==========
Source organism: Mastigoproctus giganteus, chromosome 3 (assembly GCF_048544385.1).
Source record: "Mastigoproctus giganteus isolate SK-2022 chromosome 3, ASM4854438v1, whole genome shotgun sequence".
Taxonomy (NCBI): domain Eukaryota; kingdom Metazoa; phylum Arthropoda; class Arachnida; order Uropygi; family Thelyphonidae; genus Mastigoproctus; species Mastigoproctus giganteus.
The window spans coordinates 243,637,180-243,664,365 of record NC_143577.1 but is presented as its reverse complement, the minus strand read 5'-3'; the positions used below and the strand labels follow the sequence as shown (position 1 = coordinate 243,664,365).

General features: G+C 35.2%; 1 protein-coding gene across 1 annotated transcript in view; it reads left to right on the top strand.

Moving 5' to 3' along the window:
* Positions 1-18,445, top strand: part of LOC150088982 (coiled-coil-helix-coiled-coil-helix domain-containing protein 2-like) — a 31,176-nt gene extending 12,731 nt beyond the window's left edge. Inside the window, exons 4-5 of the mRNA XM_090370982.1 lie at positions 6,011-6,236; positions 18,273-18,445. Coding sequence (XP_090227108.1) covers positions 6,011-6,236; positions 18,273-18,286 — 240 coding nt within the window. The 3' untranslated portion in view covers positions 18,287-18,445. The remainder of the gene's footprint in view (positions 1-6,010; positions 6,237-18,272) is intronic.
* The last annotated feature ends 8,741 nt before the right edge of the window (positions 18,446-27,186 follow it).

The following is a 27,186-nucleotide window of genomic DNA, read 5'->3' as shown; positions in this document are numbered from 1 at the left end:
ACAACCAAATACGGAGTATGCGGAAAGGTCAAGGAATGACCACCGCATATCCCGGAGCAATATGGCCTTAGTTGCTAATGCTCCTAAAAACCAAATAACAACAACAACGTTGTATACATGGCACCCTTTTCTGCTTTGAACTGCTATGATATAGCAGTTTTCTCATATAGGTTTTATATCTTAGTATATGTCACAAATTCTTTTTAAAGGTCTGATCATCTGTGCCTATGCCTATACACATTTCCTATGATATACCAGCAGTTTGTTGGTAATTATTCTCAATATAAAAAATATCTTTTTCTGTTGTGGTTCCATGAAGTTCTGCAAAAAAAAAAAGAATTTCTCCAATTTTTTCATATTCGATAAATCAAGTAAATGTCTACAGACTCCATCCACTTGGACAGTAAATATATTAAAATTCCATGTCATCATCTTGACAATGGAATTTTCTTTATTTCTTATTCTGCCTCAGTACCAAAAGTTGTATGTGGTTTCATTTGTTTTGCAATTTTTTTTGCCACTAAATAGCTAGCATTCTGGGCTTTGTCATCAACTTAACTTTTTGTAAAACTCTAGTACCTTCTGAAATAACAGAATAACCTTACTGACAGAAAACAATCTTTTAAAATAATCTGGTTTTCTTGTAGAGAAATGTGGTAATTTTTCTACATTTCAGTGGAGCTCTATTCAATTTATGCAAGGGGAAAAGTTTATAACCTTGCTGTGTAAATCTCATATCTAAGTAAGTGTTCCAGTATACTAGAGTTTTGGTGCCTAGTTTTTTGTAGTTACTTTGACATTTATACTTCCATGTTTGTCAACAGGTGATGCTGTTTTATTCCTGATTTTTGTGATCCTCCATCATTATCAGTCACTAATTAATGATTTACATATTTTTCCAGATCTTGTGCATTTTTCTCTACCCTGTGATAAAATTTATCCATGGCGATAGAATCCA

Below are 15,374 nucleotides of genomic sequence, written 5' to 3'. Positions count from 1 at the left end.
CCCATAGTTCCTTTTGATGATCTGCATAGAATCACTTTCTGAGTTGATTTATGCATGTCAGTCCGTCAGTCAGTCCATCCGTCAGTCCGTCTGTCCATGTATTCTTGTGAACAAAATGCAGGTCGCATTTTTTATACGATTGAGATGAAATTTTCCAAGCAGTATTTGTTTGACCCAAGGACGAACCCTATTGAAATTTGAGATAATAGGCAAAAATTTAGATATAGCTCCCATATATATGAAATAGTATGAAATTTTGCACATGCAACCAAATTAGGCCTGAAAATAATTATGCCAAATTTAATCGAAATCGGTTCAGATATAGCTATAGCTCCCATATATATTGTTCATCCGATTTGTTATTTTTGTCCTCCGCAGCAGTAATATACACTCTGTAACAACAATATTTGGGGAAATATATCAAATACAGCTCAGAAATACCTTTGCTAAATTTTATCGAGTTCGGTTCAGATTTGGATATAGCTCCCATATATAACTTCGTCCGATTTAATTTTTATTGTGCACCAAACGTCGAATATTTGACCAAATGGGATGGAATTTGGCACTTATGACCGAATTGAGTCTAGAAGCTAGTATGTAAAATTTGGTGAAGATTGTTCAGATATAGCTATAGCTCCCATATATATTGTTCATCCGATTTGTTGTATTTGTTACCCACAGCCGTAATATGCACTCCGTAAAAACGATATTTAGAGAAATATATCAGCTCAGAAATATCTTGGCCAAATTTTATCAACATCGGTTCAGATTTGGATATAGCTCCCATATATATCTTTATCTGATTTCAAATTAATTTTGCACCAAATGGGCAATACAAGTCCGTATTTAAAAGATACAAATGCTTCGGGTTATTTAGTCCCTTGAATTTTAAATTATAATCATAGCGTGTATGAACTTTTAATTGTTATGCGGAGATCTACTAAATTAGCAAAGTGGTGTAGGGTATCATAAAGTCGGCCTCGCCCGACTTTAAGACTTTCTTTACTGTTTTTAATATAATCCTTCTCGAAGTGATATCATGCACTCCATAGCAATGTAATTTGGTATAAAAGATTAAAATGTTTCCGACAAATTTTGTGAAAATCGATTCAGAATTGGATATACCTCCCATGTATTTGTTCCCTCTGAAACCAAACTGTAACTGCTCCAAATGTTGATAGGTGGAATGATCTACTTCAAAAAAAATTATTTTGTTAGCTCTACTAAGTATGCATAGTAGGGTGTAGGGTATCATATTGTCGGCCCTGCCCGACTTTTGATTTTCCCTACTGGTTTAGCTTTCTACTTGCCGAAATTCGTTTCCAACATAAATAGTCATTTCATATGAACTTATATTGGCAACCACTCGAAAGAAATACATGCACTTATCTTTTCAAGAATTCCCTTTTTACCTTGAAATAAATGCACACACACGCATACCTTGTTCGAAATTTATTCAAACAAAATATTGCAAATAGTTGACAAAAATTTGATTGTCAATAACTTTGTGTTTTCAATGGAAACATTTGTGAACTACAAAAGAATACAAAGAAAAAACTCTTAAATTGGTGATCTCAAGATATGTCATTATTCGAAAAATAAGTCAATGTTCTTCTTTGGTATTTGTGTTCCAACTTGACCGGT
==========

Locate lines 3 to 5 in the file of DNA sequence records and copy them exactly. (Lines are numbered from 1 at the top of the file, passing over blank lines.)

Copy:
Taxonomy (NCBI): domain Eukaryota; kingdom Metazoa; phylum Arthropoda; class Arachnida; order Uropygi; family Thelyphonidae; genus Mastigoproctus; species Mastigoproctus giganteus.
The window spans coordinates 243,637,180-243,664,365 of record NC_143577.1 but is presented as its reverse complement, the minus strand read 5'-3'; the positions used below and the strand labels follow the sequence as shown (position 1 = coordinate 243,664,365).

General features: G+C 35.2%; 1 protein-coding gene across 1 annotated transcript in view; it reads left to right on the top strand.